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Do I need to insulate a shared wall in the attic of my condo?

Luke Savoie | Posted in Energy Efficiency and Durability on

Hi Everyone!

I’m in central Mississippi (Zone 3). I have an unconditioned attic.

I have finished air sealing my attic. I cleaned out the ridge/soffit vents then placed preformed channels so that the ventilation in my attic is appropriate. I have also repaired, sealed and insulated the HVAC ducts in my unconditioned attic (yes I know). I am getting prepared to bring the insulation up to its proper level with loose fill blown in. Currently I have 4 inches of rock wool (put in back in 1973).

THE ISSUE: I have shared walls in the attic on two sides. The material appears to be some sort of board material. It says “Georgia Pacific intermediate sheathing.” This is all I could make out. It looks like a solid black board. This is all that separates my attic from my neighbor’s attics. I have sealed around the edges of the board material, etc.

THE QUESTIONS:
1. Will this dividing wall be enough to keep my neighbors’ hot attic air out of my attic?” If not, then what do you recommend I do? Insulate on my side of this board material? Something else?

2. I know I need a firewall. Could I do a firewall and cover my insulation concerns as well?

Thanks!

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Replies

  1. D Dorsett | | #1

    If you're insulating at the attic floor there is no need to insulate the partition walls between your space and the neighboring attic.

    If you are insulating at the roof instead of the attic floor, insulate the partition walls.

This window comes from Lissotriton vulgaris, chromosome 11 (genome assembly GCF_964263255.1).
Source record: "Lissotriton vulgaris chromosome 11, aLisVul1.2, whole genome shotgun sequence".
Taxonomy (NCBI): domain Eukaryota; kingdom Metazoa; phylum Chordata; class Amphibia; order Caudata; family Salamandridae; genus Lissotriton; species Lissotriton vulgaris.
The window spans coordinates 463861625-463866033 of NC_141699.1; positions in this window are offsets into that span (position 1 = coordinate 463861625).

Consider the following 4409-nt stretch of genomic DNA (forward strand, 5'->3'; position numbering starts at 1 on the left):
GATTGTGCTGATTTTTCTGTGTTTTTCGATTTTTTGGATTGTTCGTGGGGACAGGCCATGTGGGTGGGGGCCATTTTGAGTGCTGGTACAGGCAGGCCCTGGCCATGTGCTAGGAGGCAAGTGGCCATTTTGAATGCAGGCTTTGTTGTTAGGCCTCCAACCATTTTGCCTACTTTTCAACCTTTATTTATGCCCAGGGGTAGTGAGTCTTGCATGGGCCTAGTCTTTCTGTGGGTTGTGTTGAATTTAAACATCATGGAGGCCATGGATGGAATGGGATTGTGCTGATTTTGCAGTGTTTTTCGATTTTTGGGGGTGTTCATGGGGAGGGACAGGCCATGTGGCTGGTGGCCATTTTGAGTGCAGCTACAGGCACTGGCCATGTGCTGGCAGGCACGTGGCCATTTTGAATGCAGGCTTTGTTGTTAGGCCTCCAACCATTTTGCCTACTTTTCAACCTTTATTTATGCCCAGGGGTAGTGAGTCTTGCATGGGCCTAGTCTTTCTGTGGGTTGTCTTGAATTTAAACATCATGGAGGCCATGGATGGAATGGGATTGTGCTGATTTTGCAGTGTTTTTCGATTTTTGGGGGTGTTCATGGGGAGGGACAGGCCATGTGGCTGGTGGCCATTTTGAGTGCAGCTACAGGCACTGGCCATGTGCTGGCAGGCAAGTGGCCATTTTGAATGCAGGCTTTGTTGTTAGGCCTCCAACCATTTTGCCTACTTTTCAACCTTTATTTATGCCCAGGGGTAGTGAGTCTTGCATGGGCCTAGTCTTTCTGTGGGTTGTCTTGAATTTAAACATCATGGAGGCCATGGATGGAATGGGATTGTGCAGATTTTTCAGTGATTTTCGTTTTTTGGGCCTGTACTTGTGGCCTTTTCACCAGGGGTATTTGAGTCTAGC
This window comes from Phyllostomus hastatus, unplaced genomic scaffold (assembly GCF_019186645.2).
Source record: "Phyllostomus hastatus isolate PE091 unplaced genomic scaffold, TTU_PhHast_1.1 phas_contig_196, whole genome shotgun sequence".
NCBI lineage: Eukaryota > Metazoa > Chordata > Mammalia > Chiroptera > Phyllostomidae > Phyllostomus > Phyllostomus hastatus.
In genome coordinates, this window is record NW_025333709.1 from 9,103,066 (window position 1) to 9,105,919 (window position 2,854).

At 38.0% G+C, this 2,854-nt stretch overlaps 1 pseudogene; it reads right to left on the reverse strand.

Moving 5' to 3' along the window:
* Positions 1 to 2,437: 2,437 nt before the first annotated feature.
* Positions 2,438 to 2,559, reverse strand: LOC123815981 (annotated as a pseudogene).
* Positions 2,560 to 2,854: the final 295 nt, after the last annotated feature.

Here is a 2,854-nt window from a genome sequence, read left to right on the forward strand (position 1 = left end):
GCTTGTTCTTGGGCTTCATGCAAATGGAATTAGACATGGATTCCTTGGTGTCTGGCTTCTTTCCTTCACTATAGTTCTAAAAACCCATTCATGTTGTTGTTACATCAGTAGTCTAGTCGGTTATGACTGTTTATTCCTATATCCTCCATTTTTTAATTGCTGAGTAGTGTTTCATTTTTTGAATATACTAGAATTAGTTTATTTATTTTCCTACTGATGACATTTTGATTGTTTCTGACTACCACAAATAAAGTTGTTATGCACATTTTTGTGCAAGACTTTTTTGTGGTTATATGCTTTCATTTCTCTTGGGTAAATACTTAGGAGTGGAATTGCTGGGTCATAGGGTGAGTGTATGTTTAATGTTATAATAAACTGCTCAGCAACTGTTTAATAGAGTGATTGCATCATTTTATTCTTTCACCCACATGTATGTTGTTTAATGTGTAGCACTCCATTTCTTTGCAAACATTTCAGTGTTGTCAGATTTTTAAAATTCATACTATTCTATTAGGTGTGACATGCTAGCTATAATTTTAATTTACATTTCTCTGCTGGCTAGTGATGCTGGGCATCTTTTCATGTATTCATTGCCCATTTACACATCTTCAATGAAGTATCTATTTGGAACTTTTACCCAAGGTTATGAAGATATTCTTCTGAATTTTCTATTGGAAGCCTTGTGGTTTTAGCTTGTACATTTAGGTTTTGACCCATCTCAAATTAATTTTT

If the partition walls are asphalted fiberboard on both sides of a studwall you can probably blow cellulose in the cavity and call it a day. If you want a fire-rated assembly 2" (R13) fire-rated Thermax glued to the fiberboard with foam-board construction adhesive &/or atteched to the studs with cap-screws will probably be adequate.

    The original fiberboard SHOULD be air-tight (but probably isn't.) It's probably worth air-sealing it and covering it with wallboard to better control fire spread issues even if you're insulating at the attic floor.

    Any ducts or air handlers in the attic?

  2. GBA Editor
    Martin Holladay | | #2

    Luke,
    If by "firewall" you mean a code-mandated separation between attached units in a multi-family building, talk to your local code official or fire department. What you describe is clearly not enough in almost all U.S. jurisdictions for such an assembly, and I'm not convinced that Dana's recommendation to use Thermax is correct.

    I've seen CMUs used for this type of firewall, and two layers of 5/8" drywall, but never Thermax. Needless to say, the firewall separation has to start at the foundation, and sometimes has to continue above the roofline.

  3. Luke Savoie | | #3

    Thanks for the responses. Yes, the Plenum is in the attic with the air ducts. However, everything else in located in conditioned space in closet.